University students create innovative video game controllers for disabled people
Third-year engineering students from CU Coventry – part of the Coventry University Group – have created different assistive video game controllers to make gaming accessible for disabled people.
Designs included a clever glove for people undergoing rehabilitation with a prosthetic hand and a sensing controller for people with mobility needs.
The innovative controllers were then showcased at an event on CU Coventry’s campus. Users could use the controllers to play several retro games including versions of Pacman, Pong and Snake.
As part of a third-year project, CU Coventry students were tasked to design a controller to help users with a specific disability such as an amputee or someone with motor neurone disease.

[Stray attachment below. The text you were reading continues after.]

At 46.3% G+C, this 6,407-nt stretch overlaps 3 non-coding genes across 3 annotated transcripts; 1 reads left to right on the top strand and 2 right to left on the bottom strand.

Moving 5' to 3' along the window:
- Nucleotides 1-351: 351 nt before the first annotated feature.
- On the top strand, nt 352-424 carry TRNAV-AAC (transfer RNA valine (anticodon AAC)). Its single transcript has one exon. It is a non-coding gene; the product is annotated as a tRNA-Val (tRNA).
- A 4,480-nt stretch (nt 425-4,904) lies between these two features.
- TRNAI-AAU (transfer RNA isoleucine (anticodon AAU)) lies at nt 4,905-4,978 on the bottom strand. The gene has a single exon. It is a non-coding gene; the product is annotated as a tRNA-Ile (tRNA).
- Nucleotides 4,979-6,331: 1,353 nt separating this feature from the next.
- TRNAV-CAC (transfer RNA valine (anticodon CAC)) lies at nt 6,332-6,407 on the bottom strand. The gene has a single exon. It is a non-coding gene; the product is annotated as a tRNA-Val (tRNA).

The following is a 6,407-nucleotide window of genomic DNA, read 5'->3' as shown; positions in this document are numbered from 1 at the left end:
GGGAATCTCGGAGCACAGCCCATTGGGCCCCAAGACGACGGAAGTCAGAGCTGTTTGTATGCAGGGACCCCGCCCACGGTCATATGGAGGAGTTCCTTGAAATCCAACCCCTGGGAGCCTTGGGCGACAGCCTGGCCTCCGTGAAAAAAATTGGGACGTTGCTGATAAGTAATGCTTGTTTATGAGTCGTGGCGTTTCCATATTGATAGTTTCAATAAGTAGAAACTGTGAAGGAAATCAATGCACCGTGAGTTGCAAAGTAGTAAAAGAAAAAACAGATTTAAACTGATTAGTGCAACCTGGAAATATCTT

One pair of students, Dan Castle and Edi Gutmanis, designed a ‘glove’ controller aimed at people undergoing rehabilitation after having a prosthetic hand fitted. The glove senses movement and acceleration, which is used to control the avatar in Pacman.
Dan said: “The glove is designed to help people with a newly-attached prosthetic hand get used to its movement. Through playing video games and getting better and better scores, users will be able to objectively see how much better they are at using their new hand.
“Playing video games also helps patients’ mental health in the short and long-term – someone who may have lost a hand or arm in an accident may have suffered severe psychological trauma.
“Enabling these patients to enjoy video gaming through having a specialised controller has multiple benefits.”
In addition, Lucimara Manuel, Belgique Mendy and Khadijah Nasser, three other third-year students, invented a pioneering controller which can sense tilting movements. It is designed for people who have lost movement in their legs or lower body.
The device can be attached to an individual’s hand, torso or head and it senses movement in three dimensions, making it compatible with a range of games.